Construction, overhead traffic and the changing structure of the earth itself all take a heavy toll on the pipes we depend on to deliver water and take away sewage. There are repair methods, such as sliplining, that offer extensions to a pipe’s life, but eventually, pipes crack. Eventually, they break up so thoroughly that they discharge more of their cargo into the soil than they deliver to its proper destination.

When this occurs, trenchless technology offers a solution in the form of pipe bursting performed by hydraulic – called static pipe bursting – or pneumatic pipe bursting equipment.

What Is Pipe Bursting?

Pipe bursting involves pulling or pushing a pipe bursting head – with a new pipe attached behind it – through an old pipe, bursting the old pipe and displacing its remnants into the surrounding soil. The old, existing pipe is not removed from the soil, nor is a trench required to install the new replacement pipe. Instead, the new pipe is pulled into place by the same pipe bursting head that breaks up the old pipe and drives it into the soil.

Not only is there no need for a trench, but the time required for replacement is also minimized. (Want to learn more about the basics of pipe bursting? Then check out An Introduction to Pipe Bursting.)

So, What Exactly Is Pneumatic Pipe Bursting?

Pneumatic pipe bursting uses a constant-pressure, air-powered winch to pull the pipe bursting head and the new pipe through the pathway, starting from an entry pit, going to a manhole. It’s used primarily for sewer line replacement. This method is powered by an air compressor and pulls the replacement line through the line to be burst. It’s the most common method of pipe bursting, being used in approximately 80 percent of pipe bursting jobs.

And What Is Hydraulic Pipe Bursting?

Hydraulic pipe bursting is similar to pipe ramming and uses the same technique to replace both waterline and sewer lines. Entry and exit pits are dug, the existing pipe disconnected at both ends, and a hydraulic ramming station is lowered into the entry pit (which includes space to lower the new joints of pipe into position ahead of the ram, in addition to the space required for the ramming station).

The new pipe is then hydraulically rammed through the old existing pipe. The pipe bursting head is removed at the exit pit. The pipe is then reconnected as required. Hydraulic pipe bursting is only used in approximately 20 percent of pipe bursting jobs.

What's the Difference Between Static and Pneumatic Pipe Bursting?

The unfavorable contrast between hydraulic and pneumatic pipe bursting machinery is small, and, generally, anecdotal and often revolves around the amount of noise any pneumatic process makes. Hard experience suggests that both can be maintenance nightmares, but hydraulic machinery uses hydraulic oil under pressure.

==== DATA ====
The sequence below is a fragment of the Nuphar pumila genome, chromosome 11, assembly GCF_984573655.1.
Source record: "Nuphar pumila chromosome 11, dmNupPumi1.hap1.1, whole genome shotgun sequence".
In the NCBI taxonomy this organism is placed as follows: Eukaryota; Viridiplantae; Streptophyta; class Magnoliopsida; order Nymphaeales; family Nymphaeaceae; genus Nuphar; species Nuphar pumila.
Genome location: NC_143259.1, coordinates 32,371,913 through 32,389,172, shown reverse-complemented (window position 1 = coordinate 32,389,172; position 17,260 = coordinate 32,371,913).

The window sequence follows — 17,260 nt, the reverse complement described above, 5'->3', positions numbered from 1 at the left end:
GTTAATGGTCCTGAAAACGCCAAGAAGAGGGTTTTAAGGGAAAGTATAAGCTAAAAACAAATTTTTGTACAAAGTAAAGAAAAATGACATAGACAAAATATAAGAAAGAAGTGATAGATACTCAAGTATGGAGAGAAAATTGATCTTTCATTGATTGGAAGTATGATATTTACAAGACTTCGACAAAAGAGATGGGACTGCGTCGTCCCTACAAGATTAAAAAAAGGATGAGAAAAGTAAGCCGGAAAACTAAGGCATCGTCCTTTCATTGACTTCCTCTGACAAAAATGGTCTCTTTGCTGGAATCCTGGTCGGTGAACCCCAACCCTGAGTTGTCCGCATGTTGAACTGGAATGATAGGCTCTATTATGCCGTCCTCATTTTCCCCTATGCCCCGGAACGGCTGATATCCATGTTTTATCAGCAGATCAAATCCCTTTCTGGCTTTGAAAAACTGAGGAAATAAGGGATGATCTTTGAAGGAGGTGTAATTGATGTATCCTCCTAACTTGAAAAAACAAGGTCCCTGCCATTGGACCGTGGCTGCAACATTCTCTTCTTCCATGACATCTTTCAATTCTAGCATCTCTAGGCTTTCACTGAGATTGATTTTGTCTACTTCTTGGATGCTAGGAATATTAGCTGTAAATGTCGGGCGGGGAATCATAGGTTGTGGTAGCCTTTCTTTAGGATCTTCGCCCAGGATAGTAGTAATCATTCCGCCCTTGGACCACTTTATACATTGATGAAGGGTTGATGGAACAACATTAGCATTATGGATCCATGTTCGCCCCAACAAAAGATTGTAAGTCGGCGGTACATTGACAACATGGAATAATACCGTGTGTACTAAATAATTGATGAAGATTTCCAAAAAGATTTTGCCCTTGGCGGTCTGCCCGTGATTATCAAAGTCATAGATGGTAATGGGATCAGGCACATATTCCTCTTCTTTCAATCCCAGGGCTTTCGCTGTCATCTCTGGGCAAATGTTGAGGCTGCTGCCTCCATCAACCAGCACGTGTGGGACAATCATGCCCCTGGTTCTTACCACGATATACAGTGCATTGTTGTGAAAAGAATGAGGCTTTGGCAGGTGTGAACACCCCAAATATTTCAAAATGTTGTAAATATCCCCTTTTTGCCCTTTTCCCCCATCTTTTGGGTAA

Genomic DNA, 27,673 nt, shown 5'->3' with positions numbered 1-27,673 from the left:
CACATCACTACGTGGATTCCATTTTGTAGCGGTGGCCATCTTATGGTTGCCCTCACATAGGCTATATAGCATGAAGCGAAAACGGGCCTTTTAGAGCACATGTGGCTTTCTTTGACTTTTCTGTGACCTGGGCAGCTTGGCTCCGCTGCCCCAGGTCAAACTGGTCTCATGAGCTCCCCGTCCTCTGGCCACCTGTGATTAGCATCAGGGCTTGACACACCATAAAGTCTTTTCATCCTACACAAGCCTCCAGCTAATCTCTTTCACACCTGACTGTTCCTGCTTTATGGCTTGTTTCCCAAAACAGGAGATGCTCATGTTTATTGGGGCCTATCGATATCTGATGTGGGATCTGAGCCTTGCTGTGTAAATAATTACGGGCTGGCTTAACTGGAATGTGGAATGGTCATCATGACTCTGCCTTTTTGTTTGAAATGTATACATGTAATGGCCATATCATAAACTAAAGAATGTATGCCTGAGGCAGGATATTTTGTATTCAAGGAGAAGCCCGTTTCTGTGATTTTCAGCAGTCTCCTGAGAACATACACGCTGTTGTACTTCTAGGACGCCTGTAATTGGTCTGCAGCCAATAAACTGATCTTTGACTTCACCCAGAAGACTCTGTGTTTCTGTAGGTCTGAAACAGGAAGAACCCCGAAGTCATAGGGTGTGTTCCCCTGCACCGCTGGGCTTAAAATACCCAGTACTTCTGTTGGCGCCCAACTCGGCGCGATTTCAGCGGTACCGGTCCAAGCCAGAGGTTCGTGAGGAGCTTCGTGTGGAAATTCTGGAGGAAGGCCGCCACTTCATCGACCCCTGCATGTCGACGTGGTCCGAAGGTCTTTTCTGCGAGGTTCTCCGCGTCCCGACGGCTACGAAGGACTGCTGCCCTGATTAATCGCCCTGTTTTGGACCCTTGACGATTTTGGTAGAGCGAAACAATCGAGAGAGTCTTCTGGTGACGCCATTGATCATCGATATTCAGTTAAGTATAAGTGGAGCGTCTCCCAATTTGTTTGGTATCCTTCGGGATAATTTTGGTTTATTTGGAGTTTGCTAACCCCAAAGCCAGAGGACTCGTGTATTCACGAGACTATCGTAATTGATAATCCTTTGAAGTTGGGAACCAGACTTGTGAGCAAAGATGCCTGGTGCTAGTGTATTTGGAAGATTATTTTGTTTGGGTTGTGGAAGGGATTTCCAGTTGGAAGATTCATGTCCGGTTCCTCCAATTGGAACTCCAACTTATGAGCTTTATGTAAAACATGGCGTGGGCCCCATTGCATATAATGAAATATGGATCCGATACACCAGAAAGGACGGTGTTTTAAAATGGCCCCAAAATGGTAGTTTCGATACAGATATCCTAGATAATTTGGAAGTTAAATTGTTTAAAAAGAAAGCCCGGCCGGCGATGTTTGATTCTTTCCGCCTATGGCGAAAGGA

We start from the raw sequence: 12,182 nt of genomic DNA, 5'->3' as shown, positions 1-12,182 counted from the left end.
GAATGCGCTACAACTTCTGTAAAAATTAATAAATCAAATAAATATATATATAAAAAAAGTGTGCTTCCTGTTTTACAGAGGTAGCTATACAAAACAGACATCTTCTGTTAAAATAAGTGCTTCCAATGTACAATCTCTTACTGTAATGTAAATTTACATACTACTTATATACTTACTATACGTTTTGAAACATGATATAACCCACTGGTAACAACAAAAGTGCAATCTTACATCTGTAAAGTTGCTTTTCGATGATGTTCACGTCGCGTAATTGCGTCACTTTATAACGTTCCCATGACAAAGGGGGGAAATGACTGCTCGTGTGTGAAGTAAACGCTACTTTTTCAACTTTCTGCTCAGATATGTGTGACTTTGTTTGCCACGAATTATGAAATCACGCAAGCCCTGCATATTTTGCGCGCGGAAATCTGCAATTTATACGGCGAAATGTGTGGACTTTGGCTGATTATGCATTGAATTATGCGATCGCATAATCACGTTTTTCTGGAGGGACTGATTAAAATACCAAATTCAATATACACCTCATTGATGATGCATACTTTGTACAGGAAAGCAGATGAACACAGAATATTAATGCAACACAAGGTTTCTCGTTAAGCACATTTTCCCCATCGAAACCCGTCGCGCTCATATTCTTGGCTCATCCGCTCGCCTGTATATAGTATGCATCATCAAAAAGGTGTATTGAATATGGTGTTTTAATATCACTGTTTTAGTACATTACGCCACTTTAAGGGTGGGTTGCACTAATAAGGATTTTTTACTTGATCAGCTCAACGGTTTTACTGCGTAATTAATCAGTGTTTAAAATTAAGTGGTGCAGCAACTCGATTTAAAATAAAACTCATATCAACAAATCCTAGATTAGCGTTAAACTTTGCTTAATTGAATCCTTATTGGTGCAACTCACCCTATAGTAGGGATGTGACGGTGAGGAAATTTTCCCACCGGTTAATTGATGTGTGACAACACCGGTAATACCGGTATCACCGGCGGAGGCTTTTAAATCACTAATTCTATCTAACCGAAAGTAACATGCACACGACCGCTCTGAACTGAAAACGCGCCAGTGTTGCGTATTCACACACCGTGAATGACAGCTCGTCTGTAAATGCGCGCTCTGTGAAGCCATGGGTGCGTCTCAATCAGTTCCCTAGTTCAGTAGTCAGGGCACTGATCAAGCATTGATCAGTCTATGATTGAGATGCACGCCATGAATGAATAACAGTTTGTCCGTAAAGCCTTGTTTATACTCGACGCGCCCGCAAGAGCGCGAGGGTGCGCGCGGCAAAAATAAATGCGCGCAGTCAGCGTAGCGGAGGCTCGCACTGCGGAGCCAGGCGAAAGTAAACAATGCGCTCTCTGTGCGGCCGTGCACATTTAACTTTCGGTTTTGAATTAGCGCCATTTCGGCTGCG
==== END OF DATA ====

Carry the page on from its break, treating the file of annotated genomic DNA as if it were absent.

A pinhole leak in the hydraulic hose or larger leak in the hydraulic holding tank offers the opportunity for massive environmental damage. Pneumatic machinery is louder, but it's air-driven: A pinhole leak in an airline or a huge hole in the pneumatic accumulator won't cover Mother Earth with environmentally unfriendly oil.

What Are the Similarities in the Two Processes?

The biggest similarity between static/hydraulic pipe bursting and pneumatic pipe bursting lies in the pipe bursting heads used by both pneumatic and hydraulic pipe bursting. The pipe bursting head comes in two forms: the front mount and rear mount. “Mount” refers to the way the leading edge of the new pipe is mounted to the pipe bursting head.

The front mount pipe bursting head may be used with or without a pilot. It’s slightly smaller than the pipe it pulls into place. It eliminates the need for a receiving pit because it is towed (by the hydraulic winch) between two manholes, a distance of about 1,400 feet and the practical limit of a single pipe bursting effort.

When used with the pilot, the pilot reduces the tendency of the pipe to plow away from the specific path it should be following, which can occur when there are fractures in the old pipe that may cause the path of the new pipe to deviate significantly. A pilot is required for pipe bursting jobs involving cast-iron pipe.

The rear mount pipe bursting head requires a pilot. The bursting head is larger than the new pipe it’s pulling through the older pipe. The rear mount pipe bursting head is recommended when the old pipe must be displaced in compacted soil and when the new pipe is several sizes larger than the old pipe. (To learn more about other types of trenchless methods, see 7 Types of Trenchless Rehabilitation Methods and How They Are Used.)

While pneumatic or hydraulic pipe bursting may sound like the ultimate solution to broken subterranean pipes, that’s not always the case. Not all broken underground pipes can be rehabilitated in this way. Steel and stainless-steel piping are poor candidates for pipe bursting.

Although ductile iron can be replaced by pipe bursting, it’s a better candidate for pipe splitting, a similar process. Pipes over 42 inches in diameter are not candidates for pipe bursting because of their size.